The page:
Last week I was invited to present my consulting firm’s services to a local government council.
I wasn’t surprised but I was still a little perplexed by the fact that there were eight people from the council present for what was a one-hour meeting.
Only, it wasn’t really a one-hour meeting. At least, not as far as the council’s outgoings are concerned. It was in fact an eight-hour meeting. That’s how much time and taxpayer money the council effectively spent on what was an inconsequential, introductory meeting.
Were all eight people required? No. Given what was being discussed, there should’ve been no more than two key people on the call. Instead, they were flanked by a suite of passengers.
Ironically, one of the services I was pitching was about our better ways of training.
So, why were so many people present on the call?
“It’s not my money, so why should I care if I invite eight people along to this 2-hour meeting?”
Employees with limited values-alignment often don’t think twice about inviting every man, woman, and their dog to a meeting because, well, they don’t need to foot the bill.
Entrepreneurs, on the other hand — particularly boot-strapped entrepreneurs who aren’t heavily reliant on venture capital or external sources of funds, tend to shy away from huge meetings because they see it as a cost.
The real problem with the above-mentioned meeting is that it’s not the exception but it’s the rule at most organizations today.
If you extrapolate this Invite All tendency across the entire organization, across an entire year, the cost of unnecessary meeting attendance can blow out to millions of dollars. Not only that, but the opportunity cost of what unnecessary attendees could have actually been doing with their time — hopefully something constructive — could account for millions more.
The principal-agent problem also opens the door to meetings being booked to get out of having to do any real work. “Let’s have a meeting. And let’s do it over coffee. And let’s walk outside in the sun while we have our coffee”. I’m all for walking meetings outdoors, but not when that becomes the end rather than the means.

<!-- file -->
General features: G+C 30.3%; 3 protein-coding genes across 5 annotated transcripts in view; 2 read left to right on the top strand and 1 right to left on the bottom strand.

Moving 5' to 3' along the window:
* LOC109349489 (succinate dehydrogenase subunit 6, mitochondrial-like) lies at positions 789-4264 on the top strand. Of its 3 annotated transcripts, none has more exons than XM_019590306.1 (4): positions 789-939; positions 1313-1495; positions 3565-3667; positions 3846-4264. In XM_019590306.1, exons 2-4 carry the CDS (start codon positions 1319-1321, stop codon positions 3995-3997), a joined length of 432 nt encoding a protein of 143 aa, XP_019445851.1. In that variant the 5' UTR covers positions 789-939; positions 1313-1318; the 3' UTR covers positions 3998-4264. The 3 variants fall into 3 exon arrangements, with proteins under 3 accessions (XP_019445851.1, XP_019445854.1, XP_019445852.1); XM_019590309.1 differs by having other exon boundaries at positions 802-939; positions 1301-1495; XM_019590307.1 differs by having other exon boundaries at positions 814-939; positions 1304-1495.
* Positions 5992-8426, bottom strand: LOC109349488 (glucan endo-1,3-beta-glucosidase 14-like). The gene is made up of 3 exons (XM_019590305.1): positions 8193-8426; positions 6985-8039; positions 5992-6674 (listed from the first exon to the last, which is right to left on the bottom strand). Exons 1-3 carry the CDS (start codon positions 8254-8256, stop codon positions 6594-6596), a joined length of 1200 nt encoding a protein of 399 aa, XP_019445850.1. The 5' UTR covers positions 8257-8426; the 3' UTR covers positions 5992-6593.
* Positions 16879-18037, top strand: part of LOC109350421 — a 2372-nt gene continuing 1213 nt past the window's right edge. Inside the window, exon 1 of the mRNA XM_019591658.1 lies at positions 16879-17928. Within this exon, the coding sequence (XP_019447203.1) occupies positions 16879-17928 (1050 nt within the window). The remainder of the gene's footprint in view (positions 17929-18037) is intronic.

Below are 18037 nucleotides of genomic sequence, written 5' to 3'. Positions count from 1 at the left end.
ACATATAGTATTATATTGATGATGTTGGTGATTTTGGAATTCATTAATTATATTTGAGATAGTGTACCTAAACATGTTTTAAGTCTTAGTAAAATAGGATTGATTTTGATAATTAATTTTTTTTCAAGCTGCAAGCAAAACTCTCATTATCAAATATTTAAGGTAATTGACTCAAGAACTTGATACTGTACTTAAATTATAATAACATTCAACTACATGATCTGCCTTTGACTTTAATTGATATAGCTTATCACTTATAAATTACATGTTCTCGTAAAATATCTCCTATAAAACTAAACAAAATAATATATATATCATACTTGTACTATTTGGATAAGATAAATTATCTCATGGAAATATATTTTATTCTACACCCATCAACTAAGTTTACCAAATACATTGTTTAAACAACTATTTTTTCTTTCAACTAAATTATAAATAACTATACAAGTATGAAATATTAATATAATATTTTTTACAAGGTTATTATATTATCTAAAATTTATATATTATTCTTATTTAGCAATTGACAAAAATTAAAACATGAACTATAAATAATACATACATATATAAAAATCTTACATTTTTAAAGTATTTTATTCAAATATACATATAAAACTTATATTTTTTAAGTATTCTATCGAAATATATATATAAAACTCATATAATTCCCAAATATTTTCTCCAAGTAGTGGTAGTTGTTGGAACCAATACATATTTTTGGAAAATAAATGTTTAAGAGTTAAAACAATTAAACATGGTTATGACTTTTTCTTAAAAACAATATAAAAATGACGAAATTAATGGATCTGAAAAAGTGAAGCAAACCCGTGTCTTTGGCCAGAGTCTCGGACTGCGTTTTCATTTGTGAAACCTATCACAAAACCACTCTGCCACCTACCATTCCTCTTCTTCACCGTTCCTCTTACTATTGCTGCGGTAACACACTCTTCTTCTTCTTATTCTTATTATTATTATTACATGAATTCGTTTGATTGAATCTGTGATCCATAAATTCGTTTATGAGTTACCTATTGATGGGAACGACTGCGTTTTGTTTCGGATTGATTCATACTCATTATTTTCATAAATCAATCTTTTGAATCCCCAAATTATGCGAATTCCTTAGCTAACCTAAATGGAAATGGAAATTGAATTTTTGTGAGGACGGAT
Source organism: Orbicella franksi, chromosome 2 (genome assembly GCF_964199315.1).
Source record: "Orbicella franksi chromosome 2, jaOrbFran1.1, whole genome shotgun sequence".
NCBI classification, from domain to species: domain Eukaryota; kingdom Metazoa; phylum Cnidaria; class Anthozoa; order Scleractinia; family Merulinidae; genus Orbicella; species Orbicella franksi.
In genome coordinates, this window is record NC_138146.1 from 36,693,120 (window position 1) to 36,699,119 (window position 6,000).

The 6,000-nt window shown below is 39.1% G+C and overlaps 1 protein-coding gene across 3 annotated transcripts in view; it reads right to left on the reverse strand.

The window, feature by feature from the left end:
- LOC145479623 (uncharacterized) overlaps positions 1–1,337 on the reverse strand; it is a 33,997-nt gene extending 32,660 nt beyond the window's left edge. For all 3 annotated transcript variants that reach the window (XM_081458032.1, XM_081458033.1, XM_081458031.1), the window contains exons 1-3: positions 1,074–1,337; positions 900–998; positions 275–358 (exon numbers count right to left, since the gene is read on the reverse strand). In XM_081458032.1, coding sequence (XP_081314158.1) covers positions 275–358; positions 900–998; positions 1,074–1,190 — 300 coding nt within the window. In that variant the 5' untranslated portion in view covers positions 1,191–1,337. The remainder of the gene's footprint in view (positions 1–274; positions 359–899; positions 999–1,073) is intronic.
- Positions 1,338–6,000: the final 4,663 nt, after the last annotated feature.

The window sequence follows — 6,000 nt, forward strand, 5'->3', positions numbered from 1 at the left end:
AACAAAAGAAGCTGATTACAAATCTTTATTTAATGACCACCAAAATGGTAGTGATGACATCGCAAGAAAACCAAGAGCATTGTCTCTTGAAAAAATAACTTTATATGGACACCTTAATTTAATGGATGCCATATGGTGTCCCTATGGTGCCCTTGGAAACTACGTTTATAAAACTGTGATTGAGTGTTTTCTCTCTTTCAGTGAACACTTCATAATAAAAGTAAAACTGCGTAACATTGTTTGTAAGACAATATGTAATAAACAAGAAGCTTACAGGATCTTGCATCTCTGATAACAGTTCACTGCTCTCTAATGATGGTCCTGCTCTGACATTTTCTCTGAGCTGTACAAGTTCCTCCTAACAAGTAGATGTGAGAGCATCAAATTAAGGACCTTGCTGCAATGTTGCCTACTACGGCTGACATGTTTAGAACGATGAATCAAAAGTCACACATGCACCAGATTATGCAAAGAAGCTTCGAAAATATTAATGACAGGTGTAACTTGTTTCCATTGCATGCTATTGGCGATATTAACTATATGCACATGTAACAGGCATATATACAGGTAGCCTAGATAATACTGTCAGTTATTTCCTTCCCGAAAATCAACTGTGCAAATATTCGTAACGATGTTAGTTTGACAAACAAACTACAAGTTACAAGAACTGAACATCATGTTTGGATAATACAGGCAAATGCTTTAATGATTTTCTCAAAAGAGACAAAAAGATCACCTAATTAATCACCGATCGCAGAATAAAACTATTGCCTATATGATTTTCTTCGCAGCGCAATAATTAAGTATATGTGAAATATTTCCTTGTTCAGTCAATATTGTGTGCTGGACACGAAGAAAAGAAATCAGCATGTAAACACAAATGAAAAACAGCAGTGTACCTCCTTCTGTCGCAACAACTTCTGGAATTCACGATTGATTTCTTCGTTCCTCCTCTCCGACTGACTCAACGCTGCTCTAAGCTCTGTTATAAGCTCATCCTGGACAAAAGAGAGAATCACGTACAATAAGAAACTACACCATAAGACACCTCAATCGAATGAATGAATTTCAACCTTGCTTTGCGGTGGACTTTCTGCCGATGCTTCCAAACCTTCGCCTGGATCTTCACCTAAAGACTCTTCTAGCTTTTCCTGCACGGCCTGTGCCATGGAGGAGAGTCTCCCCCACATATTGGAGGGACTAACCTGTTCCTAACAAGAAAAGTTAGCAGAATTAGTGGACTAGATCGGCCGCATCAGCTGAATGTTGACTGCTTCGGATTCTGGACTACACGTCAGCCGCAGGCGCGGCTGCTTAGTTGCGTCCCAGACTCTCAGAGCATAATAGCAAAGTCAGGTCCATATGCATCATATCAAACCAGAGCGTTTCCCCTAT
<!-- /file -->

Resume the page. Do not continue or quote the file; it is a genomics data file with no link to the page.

“Let’s see what EVERYBODY else thinks before I make any kind of decision myself”.
Far too often, people typically outsource accountability to everyone else, manifest in not just meeting overload, but also the liberal use of Reply All ccíng 10 or more people.
This is perhaps in part owing to a fear culture, in part owing to a centralized decision-making culture, and in part owing to a conservative culture where every decision is treated as high risk, no matter how inconsequential it actually is.
“Hmmm what color shall we make this button on our homepage? I know, I’ll call a meeting!”
“Let’s call a meeting”, Why? “Because that’s how we do things around here, and I’m not aware of a better way to get things done”.
For so many organizations calling a meeting has become the default way of getting things done in lieu of better ways of communicating. When you’re a hammer, everything looks like a nail — so too with meetings being one’s tool of choice.
When we insist on inviting everybody to every meeting, we feed a meeting culture and a culture where people’s days are basically backed up with back-to-back meetings.
They can’t get anything done. Their workload keeps mounting. And work is ultimately unfulfilling as a result.
To get out of this toxic way of communicating and getting things done, a move towards asynchronous communication is key.
To learn more about better ways of communicating and working, check out my HBR post below.
Steve Glaveski is on a mission to unlock your potential to do your best work and live your best life. He is the founder of innovation accelerator, Collective Campus, author of several books, including Employee to Entrepreneur and Time Rich, and productivity contributor for Harvard Business Review. He’s a chronic autodidact and is into everything from 80s metal and high-intensity workouts to attempting to surf and hold a warrior three pose.